THE FORTY RULES OF LOVE Elif Shafak
Turkish novelist Elif Shafak’s new novel is about the famed pair of Jalal-ud-din Rumi and Shams Tabrizi, and reading it brings to mind another well-known couple: Mills and Boon. On almost every page one comes across little homilies on the nature of love as well as submission to the universe that would not be out of place on Hallmark cards, especially the ones with puppies and roses on them.
To give it a contemporary resonance, The Forty Rules of Love alternates between the lives of bored middle-aged American housewife Ella in 21st century Massachusetts and those of Rumi and Shams in 13th century Anatolia. The disgruntled Ella, with a comfortable suburban house, unfaithful husband and three growing children, starts to work as a reader for a literary agent. The first manuscript she receives, titled Sweet Blasphemy, is by one Aziz Zahara, who describes himself as a photographer and traveller, and it is from his manuscript that the tale of Rumi and his spiritual consort is reproduced.
We learn of the travels of the dervish Shams in search of a partner, the people he influences on the way, his arrival at the Sufi mystic Rumi’s household, the reactions of those who become friends and enemies, and of course of the great love that springs up between him and Rumi. Interspersed with this is the tale of Ella’s growing distance from the life she leads and her fascination with the author of Sweet Blasphemy, whom she starts a correspondence with.
What’s of interest is that the book proceeds polyphonically – much like Rumi’s Masnavi– and we hear the varying voices not just of Shams and Rumi but of those in their ken, including members of Rumi’s family, as well as a unregenerate drunkard, a repentant harlot, a vicious assassin, a leprous beggar and more.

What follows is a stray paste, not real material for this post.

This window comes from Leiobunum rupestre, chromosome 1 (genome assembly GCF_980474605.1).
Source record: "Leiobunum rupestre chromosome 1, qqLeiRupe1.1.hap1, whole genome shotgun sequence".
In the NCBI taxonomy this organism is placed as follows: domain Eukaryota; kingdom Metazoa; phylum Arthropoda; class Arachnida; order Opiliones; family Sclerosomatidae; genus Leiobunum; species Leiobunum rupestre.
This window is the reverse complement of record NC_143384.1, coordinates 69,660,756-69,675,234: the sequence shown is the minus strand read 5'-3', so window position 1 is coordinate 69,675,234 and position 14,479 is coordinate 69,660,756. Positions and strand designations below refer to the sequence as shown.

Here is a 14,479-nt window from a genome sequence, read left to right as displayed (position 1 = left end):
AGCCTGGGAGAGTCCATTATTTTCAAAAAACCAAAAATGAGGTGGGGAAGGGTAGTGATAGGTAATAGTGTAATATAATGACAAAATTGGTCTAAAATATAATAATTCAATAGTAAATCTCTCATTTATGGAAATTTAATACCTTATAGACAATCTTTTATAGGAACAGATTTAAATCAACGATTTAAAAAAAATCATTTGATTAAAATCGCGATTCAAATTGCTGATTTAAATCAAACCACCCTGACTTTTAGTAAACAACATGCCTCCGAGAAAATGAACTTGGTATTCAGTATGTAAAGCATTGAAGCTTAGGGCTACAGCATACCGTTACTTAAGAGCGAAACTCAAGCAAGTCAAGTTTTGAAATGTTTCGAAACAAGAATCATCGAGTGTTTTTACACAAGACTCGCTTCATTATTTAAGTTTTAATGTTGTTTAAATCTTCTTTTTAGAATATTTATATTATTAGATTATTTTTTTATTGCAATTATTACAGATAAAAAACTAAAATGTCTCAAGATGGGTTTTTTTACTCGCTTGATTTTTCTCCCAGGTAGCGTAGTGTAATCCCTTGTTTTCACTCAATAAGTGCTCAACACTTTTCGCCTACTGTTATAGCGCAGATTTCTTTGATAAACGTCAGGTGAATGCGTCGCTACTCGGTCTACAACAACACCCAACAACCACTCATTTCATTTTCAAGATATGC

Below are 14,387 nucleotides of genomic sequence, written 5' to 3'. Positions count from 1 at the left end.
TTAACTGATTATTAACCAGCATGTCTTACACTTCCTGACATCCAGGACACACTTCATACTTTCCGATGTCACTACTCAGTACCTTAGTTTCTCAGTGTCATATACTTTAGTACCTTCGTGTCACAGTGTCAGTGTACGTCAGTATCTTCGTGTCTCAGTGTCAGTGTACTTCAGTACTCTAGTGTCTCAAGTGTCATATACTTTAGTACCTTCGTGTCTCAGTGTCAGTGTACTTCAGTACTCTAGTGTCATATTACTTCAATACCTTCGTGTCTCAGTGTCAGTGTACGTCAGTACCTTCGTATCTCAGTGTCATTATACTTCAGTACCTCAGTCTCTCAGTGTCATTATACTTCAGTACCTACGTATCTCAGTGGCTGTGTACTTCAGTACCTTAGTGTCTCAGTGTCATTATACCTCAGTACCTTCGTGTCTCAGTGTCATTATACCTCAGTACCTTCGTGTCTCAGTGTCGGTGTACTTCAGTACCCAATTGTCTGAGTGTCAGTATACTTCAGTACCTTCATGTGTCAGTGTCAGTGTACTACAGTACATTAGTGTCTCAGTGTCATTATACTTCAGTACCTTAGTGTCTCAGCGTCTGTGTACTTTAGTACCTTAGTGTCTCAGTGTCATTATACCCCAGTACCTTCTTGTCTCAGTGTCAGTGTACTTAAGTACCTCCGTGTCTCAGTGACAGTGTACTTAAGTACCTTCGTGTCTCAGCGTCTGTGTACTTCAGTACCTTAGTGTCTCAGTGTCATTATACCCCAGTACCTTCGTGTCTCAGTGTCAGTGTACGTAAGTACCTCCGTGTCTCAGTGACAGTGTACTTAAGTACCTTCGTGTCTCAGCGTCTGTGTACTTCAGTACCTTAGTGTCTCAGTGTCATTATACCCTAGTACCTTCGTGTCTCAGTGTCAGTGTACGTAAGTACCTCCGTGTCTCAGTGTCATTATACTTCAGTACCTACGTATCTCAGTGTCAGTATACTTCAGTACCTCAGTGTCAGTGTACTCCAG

Shafak’s intention is laudable and not to be doubted. She urges us to move away from dogmatism and fundamentalism and seek a deeper meaning; to not judge harshly and show compassion to all those on the path. Her exposition, however, is disappointingly facile. Both Ella and Rumi ponder over the meaning of a love-filled life and yearn for their beloveds in a manner that can only be described as banal. At one point, for example, Ella thinks that Aziz is “a gushing waterfall....He had an animated personality, too much idealism and passion for one body”. Meanwhile, Rumi muses, “Is there a way to grasp what love means without becoming a lover first? Love cannot be explained. It can only be experienced. Love cannot be explained, yet it explains all.”
The subject and structure of The Forty Rules of Love, then, are interesting as well as audacious. It’s a pity the novel falls so far short of its ambition.
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